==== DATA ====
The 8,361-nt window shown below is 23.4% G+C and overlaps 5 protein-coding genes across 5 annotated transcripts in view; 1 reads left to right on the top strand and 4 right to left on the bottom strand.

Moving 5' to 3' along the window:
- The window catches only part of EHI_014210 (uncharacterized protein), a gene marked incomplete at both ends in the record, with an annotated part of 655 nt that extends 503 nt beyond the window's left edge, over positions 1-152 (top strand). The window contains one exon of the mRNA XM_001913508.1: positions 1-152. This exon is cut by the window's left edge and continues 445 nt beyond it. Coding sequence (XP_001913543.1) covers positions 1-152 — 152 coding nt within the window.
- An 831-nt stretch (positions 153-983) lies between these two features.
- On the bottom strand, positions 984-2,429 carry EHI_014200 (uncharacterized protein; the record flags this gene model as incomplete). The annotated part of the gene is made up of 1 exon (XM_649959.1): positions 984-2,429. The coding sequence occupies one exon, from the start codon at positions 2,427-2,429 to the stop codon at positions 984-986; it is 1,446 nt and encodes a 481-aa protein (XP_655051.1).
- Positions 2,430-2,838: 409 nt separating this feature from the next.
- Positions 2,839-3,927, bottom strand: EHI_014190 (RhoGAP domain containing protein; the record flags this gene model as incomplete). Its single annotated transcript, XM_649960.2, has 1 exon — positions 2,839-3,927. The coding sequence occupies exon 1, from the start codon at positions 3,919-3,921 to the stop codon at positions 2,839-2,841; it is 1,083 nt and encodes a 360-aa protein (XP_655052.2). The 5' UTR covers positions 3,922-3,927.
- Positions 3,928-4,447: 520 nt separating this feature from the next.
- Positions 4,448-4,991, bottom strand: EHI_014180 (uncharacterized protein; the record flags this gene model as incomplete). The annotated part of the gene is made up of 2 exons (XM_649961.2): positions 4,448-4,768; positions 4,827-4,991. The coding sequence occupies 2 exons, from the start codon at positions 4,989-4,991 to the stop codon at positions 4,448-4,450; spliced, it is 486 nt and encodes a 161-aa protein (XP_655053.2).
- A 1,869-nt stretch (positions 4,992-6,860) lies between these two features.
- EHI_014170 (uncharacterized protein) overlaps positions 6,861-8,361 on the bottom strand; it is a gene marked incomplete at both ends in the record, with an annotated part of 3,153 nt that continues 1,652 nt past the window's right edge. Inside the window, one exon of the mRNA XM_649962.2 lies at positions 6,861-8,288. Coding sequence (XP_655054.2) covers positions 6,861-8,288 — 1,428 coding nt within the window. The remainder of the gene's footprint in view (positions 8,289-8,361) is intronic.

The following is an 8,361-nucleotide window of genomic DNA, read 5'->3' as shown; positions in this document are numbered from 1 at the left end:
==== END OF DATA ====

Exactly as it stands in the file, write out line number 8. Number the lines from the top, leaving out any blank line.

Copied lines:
- Positions 3,928-4,447: 520 nt separating this feature from the next.